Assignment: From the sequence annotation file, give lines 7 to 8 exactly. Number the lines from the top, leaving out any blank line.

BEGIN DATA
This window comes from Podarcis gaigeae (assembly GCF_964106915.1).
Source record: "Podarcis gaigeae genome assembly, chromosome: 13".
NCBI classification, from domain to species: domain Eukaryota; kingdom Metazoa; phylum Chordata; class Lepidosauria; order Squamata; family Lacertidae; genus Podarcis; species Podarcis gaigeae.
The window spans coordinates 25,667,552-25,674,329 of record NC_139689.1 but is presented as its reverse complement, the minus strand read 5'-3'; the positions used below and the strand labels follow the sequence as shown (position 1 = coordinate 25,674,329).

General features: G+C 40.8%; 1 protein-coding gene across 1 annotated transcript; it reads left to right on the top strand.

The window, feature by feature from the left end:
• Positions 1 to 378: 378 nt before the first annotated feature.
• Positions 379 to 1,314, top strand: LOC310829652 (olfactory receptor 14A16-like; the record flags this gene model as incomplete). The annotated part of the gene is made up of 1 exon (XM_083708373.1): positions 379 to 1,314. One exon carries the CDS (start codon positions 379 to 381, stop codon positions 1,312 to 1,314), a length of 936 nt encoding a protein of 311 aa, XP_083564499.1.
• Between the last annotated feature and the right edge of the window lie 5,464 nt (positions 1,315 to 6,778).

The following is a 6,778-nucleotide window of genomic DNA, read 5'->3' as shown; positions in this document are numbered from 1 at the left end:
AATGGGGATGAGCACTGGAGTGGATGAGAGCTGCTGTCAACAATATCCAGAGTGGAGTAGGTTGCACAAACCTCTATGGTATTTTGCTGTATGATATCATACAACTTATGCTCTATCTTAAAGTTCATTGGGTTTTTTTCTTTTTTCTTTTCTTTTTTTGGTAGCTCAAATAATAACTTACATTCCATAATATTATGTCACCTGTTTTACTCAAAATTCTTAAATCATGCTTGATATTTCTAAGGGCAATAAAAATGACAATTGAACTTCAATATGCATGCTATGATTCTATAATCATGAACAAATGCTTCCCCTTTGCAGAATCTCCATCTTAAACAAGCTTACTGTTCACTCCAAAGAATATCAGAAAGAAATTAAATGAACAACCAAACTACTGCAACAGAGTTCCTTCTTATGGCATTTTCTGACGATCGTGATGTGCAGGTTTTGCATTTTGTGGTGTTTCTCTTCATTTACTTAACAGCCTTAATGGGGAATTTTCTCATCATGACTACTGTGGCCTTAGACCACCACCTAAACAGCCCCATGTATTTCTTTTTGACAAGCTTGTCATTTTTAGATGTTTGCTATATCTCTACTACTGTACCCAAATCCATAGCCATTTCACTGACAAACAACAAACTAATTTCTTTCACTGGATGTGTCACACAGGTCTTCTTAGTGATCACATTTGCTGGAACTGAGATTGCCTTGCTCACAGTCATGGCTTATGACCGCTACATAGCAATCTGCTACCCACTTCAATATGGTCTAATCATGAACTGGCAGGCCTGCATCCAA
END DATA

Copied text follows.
• Positions 1 to 378: 378 nt before the first annotated feature.
• Positions 379 to 1,314, top strand: LOC310829652 (olfactory receptor 14A16-like; the record flags this gene model as incomplete). The annotated part of the gene is made up of 1 exon (XM_083708373.1): positions 379 to 1,314. One exon carries the CDS (start codon positions 379 to 381, stop codon positions 1,312 to 1,314), a length of 936 nt encoding a protein of 311 aa, XP_083564499.1.